No consensus has emerged on the best clinical prediction rule for PE or the criteria that should be used to judge the performance of the various rules. This article presents the original Wells clinical prediction rule19 to help guide physicians when d-dimer testing is not available. This prediction rule is one of the oldest and most frequently used decision rules. A low probability based on the combination of a prediction rule and a negative d-dimer test significantly reduces the probability of PE; however, the development of PE protocols awaits empiric validation.26

In the landmark PIOPED study,21 physicians were asked to use clinical judgment alone to categorize their clinical suspicion of PE as high, intermediate, or low. Despite the absence of standard or objective criteria, the PIOPED categorization has been validated, and even the most objective clinical prediction rules perform only marginally better than the physician’s subjective assessment.27 Therefore, subjective impression remains a good alternative to the use of a clinical prediction rule.

VENTILATION-PERFUSION SCANNING

For several decades, the ventilation-perfusion scan has been the first-line study in patients with suspected PE. Defects in radioactive tracer uptake from ventilated and perfused areas of the lungs are reported as normal, nearly normal, or indicating a low, intermediate, or high probability of embolus.

A high-probability ventilation-perfusion scan provides sufficient evidence for the initiation of treatment for PE. Likewise, a normal scan should be considered sufficient to exclude PE. Unfortunately, 50 to 70 percent of scans are indeterminate (low or intermediate probability). In the PIOPED study,21 40 percent of patients with confirmed PE had a high-probability ventilation-perfusion scan, 40 percent had an intermediate-probability scan, and 14 percent had a low-probability scan. Note that a low-probability scan does not rule out PE.21

TABLE 3

Wells Clinical Prediction Rule for PE

Clinical feature Points

Clinical symptoms of DVT

3

Other diagnosis less likely than PE

3

Heart rate greater than 100 beats per minute [corrected]

1.5

Immobilization or surgery within past 4 weeks

1.5

Previous DVT or PE

1.5

Hemoptysis

1

Malignancy

1

Total points:


PE = pulmonary embolism; DVT = deep venous thrombosis.

Risk score interpretation (probability of DVT): >6 points: high risk (78.4%); 2 to 6 points: moderate risk (27.8%); <2 points: low risk (3.4%)

Adapted with permission from Wells PS, Anderson DR, Rodger M, Ginsberg JS, Kearon C, Gent M, et al. Derivation of a simple clinical model to categorize patients’ probability of pulmonary embolism: increasing the model utility with the SimpliREDd-dimer. Thromb Haemost 2000;83:418.

TABLE 3   Wells Clinical Prediction Rule for PE

View Table

TABLE 3

Wells Clinical Prediction Rule for PE

Clinical feature Points

Clinical symptoms of DVT

3

Other diagnosis less likely than PE

3

Heart rate greater than 100 beats per minute [corrected]

1.5

Immobilization or surgery within past 4 weeks

1.5

Previous DVT or PE

1.5

Hemoptysis

1

Malignancy

1

Total points:


PE = pulmonary embolism; DVT = deep venous thrombosis.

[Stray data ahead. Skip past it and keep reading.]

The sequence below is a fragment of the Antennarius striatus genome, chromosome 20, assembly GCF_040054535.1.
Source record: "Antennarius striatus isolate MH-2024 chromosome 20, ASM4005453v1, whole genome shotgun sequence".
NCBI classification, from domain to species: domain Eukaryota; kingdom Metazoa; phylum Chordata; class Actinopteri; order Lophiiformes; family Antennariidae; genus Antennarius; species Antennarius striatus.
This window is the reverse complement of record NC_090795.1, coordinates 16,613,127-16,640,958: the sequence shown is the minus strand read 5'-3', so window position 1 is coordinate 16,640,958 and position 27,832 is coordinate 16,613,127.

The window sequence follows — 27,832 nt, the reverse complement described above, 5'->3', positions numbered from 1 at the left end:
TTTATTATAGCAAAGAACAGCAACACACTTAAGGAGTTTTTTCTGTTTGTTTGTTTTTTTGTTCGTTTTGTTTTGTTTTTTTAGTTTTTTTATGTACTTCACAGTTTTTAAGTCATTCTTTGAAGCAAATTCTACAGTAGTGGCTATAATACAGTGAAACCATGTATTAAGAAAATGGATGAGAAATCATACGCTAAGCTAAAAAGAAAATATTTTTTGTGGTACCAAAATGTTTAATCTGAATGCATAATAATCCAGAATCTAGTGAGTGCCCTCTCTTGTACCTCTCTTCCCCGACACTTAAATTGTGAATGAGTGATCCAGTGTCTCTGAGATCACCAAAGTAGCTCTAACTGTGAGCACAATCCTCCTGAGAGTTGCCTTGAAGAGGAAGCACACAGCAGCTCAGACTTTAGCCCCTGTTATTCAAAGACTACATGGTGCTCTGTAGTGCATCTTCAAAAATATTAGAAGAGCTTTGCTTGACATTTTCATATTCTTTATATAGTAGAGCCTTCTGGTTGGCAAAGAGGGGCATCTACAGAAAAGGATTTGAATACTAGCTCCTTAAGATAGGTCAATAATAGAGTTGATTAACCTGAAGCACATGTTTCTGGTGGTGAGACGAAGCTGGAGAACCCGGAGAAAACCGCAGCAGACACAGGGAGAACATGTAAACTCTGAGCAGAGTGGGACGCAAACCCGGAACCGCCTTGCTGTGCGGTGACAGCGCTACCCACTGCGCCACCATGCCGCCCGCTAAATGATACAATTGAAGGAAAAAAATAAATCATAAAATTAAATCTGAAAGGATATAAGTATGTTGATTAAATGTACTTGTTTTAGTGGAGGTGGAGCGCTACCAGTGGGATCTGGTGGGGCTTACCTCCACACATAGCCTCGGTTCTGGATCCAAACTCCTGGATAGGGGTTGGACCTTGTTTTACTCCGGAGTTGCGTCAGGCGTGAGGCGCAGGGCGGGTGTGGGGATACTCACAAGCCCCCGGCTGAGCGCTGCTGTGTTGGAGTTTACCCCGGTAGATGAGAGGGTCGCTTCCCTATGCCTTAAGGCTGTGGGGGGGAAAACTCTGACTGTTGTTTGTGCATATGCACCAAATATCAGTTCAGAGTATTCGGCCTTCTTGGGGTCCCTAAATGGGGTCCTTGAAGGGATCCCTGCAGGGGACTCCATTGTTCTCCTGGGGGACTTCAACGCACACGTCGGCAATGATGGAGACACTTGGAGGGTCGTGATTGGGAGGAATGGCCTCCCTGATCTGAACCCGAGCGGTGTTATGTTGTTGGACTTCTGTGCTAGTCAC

Risk score interpretation (probability of DVT): >6 points: high risk (78.4%); 2 to 6 points: moderate risk (27.8%); <2 points: low risk (3.4%)

Adapted with permission from Wells PS, Anderson DR, Rodger M, Ginsberg JS, Kearon C, Gent M, et al. Derivation of a simple clinical model to categorize patients’ probability of pulmonary embolism: increasing the model utility with the SimpliREDd-dimer. Thromb Haemost 2000;83:418.

HELICAL COMPUTED TOMOGRAPHY

Studies indicate that helical CT scanning detects large PEs, with a sensitivity and specificity of nearly 90 percent for the identification of main and lobar emboli. However, this imaging modality generally is unable to detect smaller PEs.28

One potential advantage of helical CT scanning is its ability to identify an alternative diagnosis in about two thirds of cases in which PE is not present.29,30 A potential disadvantage is the identification of suspicious-appearing abnormalities that require further evaluation or even biopsy but actually are benign. Current use of helical CT scanning is determined by its availability. This imaging modality often is used to supplement other diagnostic tests (e.g., ventilation-perfusion scanning) when such tests are nondiagnostic.

At this time, helical CT scanning does not have sufficient resolution to justify its widespread adoption. Moreover, use of the imaging technique has not been unequivocally demonstrated to improve patient outcomes. As thin-collimation CT technology advances and resolution increases to the point that reliable evaluation of subsegmental vessels is possible, helical CT scanning may replace pulmonary angiography as the gold standard in the diagnosis of PE.

Strength of Recommendations

Key clinical recommendations Strength of recommendation References

A well-validated clinical prediction rule provides a reliable estimate of the pretest probability of DVT.

A

8,14

A well-validated clinical prediction rule provides a reliable estimate of the pretest probability of PE.

A

19,22,25,27

Compression ultrasonography should be the initial test in patients with acute symptomatic DVT.

A

10,17